Home is where the slum landlord is: with urban property prices on the increase, some citizens are left unable to access housing, therefore unable to fully enjoy the socioeconomic opportunities offered by European cities. What measures can governments take in ensuring all citizens access to affordable housing in urban areas?

Submitted by: Luiza Greundling, Damir Ismailow, Jurgen Pels, Olaf Scheeper, Teun Slokker, Ties de Winter, Carla-Elena Sava (Chairperson, RO)

The European Youth Parliament,

  1. Alarmed by the fact that housing prices increased by 19% across the European Union (EU) in the past decade,
  2. Bearing in mind that the low interest rates set by the European Central Bank (ECB) create additional demand in the property sector,
  3. Acknowledging that 27 Member States have ratified the International Covenant on Economic, Social and Cultural Rights and the 1948 Universal Declaration of Human Rights where the right to adequate housing is stipulated,
  4. Nothing with regret that the Member State’s response to the EU’s housing crisis is unsatisfactory,
  5. Further noting with deep concern that the COVID-19 pandemic has disrupted the EU housing systems, affecting:
    • the homeless population and low-income citizens,
    • people in insecure employment,
    • young people,
  6. Gravely concerned by the increasing economic and social segregation between high-income and low-income households across the EU, in the form of:
    • unequal access to medical services and the labour market,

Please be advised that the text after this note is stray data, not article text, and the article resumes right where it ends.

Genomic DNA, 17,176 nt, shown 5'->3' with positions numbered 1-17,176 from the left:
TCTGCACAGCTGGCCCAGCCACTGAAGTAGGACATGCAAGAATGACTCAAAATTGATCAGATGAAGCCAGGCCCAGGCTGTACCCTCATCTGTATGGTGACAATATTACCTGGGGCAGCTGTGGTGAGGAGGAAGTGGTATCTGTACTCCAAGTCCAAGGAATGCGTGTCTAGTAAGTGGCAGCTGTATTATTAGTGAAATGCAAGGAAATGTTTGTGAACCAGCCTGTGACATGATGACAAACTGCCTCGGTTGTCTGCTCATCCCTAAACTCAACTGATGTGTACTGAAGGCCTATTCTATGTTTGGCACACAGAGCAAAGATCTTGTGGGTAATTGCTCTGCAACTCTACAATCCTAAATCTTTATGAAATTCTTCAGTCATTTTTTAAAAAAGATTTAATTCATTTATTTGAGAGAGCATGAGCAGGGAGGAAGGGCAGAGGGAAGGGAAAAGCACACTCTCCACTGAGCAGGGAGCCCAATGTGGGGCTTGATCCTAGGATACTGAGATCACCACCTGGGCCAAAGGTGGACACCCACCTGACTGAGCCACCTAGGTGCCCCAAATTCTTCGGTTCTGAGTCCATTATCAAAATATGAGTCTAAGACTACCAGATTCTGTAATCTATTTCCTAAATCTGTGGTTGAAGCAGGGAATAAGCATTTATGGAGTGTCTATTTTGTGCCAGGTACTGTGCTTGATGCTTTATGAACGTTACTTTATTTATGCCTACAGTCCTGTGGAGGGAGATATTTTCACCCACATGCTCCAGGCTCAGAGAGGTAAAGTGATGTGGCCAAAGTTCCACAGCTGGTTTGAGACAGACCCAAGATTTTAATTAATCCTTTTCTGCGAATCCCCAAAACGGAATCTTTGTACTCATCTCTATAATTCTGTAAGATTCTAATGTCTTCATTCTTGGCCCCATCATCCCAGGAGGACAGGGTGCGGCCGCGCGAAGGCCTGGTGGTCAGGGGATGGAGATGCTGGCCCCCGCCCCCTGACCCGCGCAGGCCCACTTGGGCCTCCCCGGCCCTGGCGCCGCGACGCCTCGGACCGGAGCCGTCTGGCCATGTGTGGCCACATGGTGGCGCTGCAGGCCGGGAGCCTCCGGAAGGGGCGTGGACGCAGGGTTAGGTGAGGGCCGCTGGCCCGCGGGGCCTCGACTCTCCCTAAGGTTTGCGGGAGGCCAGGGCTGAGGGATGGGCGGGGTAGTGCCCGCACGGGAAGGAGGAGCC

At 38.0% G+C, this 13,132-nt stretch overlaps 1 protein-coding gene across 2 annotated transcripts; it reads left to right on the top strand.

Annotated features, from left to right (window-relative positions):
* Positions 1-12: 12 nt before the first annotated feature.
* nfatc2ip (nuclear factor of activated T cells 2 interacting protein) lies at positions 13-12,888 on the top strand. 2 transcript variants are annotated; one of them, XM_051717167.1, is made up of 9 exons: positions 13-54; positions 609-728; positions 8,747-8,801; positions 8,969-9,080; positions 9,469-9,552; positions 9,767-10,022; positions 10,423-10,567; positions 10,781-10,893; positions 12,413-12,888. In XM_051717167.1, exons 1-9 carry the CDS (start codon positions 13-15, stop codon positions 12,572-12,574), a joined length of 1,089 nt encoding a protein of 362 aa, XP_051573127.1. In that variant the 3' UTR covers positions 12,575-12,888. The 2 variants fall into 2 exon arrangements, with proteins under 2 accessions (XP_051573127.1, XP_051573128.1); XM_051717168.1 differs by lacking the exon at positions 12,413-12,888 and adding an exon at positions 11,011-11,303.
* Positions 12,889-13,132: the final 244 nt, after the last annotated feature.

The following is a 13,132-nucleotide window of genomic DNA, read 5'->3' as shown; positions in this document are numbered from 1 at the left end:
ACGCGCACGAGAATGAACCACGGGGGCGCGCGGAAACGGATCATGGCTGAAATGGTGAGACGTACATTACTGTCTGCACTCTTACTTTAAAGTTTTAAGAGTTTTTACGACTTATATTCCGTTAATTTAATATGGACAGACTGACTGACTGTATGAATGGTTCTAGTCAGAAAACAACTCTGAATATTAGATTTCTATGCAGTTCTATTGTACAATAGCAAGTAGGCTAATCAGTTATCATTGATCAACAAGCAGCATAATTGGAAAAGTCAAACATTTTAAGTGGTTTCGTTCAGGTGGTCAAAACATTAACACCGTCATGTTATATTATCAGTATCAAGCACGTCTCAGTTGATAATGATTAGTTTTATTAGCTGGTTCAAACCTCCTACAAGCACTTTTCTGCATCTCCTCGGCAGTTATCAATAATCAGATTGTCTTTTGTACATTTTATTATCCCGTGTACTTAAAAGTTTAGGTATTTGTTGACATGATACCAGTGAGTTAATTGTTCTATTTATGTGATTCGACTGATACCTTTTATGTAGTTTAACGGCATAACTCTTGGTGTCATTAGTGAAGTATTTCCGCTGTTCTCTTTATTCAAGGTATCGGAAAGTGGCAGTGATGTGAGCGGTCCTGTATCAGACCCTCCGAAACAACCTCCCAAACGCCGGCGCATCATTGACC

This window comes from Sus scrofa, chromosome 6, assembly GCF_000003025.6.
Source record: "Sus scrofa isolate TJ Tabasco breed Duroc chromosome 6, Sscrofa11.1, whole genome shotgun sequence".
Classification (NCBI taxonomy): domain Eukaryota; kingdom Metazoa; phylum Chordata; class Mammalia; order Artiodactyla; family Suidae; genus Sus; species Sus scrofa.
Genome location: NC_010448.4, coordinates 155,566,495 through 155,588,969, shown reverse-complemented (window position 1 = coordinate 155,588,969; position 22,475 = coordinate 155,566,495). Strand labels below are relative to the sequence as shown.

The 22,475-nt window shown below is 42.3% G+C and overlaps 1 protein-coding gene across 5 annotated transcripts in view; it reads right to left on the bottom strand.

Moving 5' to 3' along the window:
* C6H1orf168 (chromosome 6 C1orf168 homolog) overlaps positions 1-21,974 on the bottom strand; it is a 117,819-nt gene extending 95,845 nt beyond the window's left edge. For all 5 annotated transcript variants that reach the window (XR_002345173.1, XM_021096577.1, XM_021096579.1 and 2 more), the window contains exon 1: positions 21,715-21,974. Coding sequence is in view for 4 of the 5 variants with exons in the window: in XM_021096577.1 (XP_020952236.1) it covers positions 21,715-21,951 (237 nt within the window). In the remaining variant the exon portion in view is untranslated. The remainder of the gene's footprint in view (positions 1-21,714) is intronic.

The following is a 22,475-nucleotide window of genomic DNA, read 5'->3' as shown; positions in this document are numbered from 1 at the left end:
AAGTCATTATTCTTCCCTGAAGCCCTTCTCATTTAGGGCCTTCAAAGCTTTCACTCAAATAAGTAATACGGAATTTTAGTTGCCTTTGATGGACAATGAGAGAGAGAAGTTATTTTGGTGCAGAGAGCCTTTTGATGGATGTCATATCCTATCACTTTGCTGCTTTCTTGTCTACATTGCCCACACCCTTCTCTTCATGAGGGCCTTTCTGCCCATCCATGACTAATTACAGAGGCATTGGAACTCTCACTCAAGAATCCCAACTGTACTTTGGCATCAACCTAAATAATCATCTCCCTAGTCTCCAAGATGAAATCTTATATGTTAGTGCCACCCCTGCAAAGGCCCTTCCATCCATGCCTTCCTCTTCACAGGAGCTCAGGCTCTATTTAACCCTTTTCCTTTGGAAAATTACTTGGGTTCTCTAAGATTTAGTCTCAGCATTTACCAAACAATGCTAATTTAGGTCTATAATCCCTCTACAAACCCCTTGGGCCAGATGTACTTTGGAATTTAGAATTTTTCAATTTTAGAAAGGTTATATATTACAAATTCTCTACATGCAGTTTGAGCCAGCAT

• negative effects on young people’s educational attainment and career prospects,
  7. Fully alarmed that 96.5 million Europeans are at risk of poverty or social exclusion, and are either homeless or overburdened by housing costs,
  8. Deploring that 17% of the EU population live in overcrowded accommodation, hindering the need to self-isolate and protect from COVID-19 and contributing to higher infection and death rates during the pandemic,
  9. Expressing its satisfaction with the implementation of the Urban Agenda for the EU;
  1. Encourages Member States to increase property tax for home owners with multiple properties;
  2. Proposes the Member States to increase the amount of public housing;
  3. Requests the Member States to implement a mortgage interest tax deduction;1A mortgage interest tax deduction is a fiscal device where the interest of a mortgage is deductible from home owners’ other taxes.
  4. Recommends the European Commission to prioritise the need for housing in its homelessness policy, drawing upon the Finnish “Housing first” approach2 The Finnish “Housing First” approach prioritises homeless people’s need for housing before securing employment, budgeting properly, or attending to substance use problems.;
  5. Invites Member States to provide housing for people in overcrowded homes during the COVID-19 pandemic by:
    •  reserving public housing spots,
    •  increasing subsidies for public housing spots reserved for this group;
  6. Encourages European higher education institutions to provide full-time on campus  accommodation covered by tuition fees;
  7. Supports public housing agencies initiatives for inclusionary housing, that grant density bonuses and financing incentives to private developers in exchange for including below-market rate units;
  8. Calls upon the EC Directorate-Generals of EAC, EMPL and SANTE to ensure that low-income neighbourhoods include:
  9. Calls upon the European Commission to encourage knowledge sharing about the Urban Agenda between urban authorities as well as between different levels of government by:
    • creating an indicator framework that mirrors the format of the Sustainable Development Goals indicators,
    • increase data collection on these indicators, also including country economic and social parameters.